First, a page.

Photo courtesy of wwaytv3.com

by: Ben J. Carnevale, Contributing Writer

For those readers who reside in the path of Hurricane Sandy over the next few days, our staff offers a reminder of the many disaster preparedness mobile apps available from the American Red Cross.

The American Red Cross has worked hard in transforming itself for the future – and just a small part of that great effort includes this series of disaster related mobile device applications available to everyone.

Please check out the following disaster preparedness and disaster recovery mobile device applications:

  1. Hurricane App – this application monitors conditions in your area or throughout the storm track,  can help to find assistance and let others know you are safe even if the power is out – a must have for anyone who lives in an area where a hurricane may strike or has loved ones who do.
  2. First Aid App – This app: (1) features simple step-by-step instructions to help guide you through every day first aid scenarios, (2) is fully integrated with 911 so you can call EMS from the app at any time, (3) presents videos and animations to help make learning first aid fun and easy, (4) offers safety tips for everything, from severe winter weather to hurricanes, earthquakes and tornadoes help you prepare for emergencies, (5) includes preloaded content which offers you instant access to all safety information at any time, even without reception or an Internet connection, and (6) tests your learning with interactive quizzes.
  3. Wildfire App – presents step-by-step instructions which let you know what to do before/during/after a wildfire, even without data connectivity, (2) presents notifications about current wildfires or wildfire-conducive weather, (3) is able to let your family and friends know you are okay with the customizable “I’m Safe” alert for Facebook, Twitter, email and text, (4) helps you find open Red Cross shelters in your area when you need help, (5) includes a strobe light, flashlight and audible alert functions, (5) teaches you to prepare for the worst by learning how to assemble an emergency kit for your family in the event of power outage or evacuation, (6) empowers your family to stay safe and remain calm in an emergency by learning how to make and practice an emergency plan.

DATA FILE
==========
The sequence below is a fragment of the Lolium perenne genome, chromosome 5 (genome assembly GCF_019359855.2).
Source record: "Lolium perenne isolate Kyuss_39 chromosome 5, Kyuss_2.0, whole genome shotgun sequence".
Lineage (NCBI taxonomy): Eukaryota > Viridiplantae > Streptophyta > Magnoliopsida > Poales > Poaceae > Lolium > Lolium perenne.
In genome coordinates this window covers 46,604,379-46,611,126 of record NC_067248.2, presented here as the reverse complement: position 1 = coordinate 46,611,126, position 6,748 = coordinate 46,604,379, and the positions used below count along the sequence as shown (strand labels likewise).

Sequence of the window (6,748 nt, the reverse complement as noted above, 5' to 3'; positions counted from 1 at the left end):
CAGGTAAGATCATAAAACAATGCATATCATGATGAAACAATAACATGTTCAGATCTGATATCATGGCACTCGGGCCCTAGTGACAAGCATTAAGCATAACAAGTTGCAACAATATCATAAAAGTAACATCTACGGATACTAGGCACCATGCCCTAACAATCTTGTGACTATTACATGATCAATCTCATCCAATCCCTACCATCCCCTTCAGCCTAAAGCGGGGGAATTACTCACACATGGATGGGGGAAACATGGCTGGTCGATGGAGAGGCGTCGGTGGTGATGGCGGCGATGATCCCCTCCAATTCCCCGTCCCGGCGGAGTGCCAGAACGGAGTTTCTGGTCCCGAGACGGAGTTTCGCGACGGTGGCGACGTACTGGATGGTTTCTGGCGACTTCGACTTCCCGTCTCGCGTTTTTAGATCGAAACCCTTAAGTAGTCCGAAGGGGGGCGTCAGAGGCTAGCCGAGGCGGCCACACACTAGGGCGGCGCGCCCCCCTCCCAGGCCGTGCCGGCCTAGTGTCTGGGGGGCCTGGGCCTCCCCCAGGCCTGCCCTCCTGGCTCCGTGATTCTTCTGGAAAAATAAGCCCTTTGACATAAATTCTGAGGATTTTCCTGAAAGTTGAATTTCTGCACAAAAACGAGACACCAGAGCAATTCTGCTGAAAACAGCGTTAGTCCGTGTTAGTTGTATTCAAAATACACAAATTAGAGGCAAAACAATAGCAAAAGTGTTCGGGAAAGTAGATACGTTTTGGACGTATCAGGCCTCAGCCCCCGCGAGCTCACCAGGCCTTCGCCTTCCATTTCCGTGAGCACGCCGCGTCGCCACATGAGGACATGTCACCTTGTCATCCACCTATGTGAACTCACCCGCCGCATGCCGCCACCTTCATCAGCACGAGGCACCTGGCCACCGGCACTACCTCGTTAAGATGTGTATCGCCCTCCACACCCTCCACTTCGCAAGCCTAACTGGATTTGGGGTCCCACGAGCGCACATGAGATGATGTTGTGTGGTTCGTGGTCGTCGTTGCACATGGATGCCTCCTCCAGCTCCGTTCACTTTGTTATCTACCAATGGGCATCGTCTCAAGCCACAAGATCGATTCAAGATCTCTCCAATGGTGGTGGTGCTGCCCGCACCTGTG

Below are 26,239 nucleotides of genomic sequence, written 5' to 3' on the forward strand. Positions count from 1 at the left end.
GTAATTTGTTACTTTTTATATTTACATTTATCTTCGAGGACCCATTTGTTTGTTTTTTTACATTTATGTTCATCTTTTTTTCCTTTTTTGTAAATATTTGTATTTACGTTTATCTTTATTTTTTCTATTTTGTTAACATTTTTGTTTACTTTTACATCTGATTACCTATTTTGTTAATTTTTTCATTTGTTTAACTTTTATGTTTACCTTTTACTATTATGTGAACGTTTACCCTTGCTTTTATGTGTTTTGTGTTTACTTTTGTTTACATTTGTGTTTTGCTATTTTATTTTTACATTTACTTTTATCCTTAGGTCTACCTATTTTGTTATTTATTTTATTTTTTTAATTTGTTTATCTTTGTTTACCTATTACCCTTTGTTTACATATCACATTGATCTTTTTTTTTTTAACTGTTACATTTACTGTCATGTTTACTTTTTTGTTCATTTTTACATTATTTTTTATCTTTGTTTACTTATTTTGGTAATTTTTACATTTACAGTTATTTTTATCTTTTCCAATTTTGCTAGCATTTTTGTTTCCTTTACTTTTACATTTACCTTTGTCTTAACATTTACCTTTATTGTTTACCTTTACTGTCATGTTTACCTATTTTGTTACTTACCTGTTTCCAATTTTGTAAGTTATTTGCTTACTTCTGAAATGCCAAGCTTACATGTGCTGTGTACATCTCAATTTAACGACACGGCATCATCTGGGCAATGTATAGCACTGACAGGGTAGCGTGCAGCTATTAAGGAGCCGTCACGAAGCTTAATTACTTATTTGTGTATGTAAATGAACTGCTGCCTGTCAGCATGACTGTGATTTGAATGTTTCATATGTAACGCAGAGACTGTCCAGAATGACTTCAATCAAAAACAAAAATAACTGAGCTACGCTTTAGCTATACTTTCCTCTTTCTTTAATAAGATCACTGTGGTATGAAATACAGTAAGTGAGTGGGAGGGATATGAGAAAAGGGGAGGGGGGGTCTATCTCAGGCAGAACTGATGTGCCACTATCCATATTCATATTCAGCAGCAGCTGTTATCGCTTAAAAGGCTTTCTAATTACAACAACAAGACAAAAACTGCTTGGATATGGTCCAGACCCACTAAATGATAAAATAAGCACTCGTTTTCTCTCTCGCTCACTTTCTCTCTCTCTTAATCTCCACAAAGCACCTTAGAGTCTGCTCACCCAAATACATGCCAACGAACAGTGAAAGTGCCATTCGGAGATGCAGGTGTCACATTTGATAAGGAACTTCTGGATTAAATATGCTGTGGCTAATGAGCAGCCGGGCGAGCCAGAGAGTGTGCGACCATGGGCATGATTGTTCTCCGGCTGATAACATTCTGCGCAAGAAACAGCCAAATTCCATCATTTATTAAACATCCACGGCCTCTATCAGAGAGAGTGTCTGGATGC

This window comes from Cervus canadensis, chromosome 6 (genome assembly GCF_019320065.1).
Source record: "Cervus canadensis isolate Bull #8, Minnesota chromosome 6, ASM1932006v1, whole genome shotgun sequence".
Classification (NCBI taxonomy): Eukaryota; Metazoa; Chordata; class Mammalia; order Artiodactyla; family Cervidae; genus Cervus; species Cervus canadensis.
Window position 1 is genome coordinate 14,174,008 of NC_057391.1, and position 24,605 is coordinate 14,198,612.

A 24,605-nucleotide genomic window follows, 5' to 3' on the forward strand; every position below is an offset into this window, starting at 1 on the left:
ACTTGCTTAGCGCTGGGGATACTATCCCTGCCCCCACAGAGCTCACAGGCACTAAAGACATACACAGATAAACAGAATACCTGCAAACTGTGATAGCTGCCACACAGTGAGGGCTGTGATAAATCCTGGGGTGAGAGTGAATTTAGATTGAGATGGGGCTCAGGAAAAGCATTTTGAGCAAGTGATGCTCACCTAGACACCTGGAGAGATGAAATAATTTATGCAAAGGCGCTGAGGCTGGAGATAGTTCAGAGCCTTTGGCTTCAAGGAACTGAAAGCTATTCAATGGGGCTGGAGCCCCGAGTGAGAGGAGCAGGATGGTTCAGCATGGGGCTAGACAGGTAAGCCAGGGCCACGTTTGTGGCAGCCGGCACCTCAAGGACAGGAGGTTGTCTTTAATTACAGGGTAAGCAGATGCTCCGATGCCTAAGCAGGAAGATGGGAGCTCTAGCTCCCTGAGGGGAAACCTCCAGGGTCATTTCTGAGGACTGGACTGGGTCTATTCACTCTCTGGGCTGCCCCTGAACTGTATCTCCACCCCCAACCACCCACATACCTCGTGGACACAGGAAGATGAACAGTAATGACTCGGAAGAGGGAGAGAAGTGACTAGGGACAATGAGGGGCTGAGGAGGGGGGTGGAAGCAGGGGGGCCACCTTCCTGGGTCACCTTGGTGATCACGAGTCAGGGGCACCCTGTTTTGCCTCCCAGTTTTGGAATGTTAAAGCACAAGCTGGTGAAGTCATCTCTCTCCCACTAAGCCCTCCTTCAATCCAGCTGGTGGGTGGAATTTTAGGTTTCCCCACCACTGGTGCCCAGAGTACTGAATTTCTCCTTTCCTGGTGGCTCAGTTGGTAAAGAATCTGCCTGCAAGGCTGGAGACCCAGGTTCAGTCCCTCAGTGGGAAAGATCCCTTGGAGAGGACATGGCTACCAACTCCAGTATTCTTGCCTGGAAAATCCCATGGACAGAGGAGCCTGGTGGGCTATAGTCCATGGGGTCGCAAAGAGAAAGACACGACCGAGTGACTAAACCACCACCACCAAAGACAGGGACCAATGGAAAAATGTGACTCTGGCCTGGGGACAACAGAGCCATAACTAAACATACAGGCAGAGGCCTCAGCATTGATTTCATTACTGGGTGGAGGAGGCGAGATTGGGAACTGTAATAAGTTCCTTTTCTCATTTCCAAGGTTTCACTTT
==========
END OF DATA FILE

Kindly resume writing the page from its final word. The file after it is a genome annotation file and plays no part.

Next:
4. Shelter Finder App – this application: (1) maps locations and shelter details across the United States –giving you shelter details such as the agency managing the shelter, capacity of the shelter and current population, the associated disaster event and the specific shelter address and location, (2) offers view of each open shelters by state, (3) uses data about open shelters from the American Red Cross National Shelter System (NSS), (4) maintains updated information from the NSS every 30 minutes.
  5. Earthquake App – this application: offers step-by-step instructions let you know what to do even before/during/after an earthquake, even if no data connectivity, (2) allow you to be notified when an earthquake occurs with notifications generated by the United States Geological Survey (USGS), (3) lets you see graphically the perceived shaking impact to your area or those of loved-ones, (4) lets family and friends know you are okay with the customizable “I’m Safe” alert for Facebook, Twitter, email and text, (5) finds open Red Cross shelters in your area when you need help (5) includes a strobe light, flashlight and audible alert functions, (6) teaches you how to prepare for the worst by learning how to assemble an emergency kit for your family in the event of power outage or evacuation, (6) empowers your family to stay safe and remain calm in an emergency by learning how to make and practice an emergency plan, (7) allows you to see an illustrated history of earthquakes in your area, and more.

TO GET ANY OF THESE APPS FOR YOUR MOBILE DEVICE:

From your mobile phone, call **REDCROSS ** (73327677) and the American Red Cross will send you a link to download the app or visit iTunes or Google Play app stores.

Please pass this information along to your family members and to those first responder disaster recovery team members in your community and where you work.

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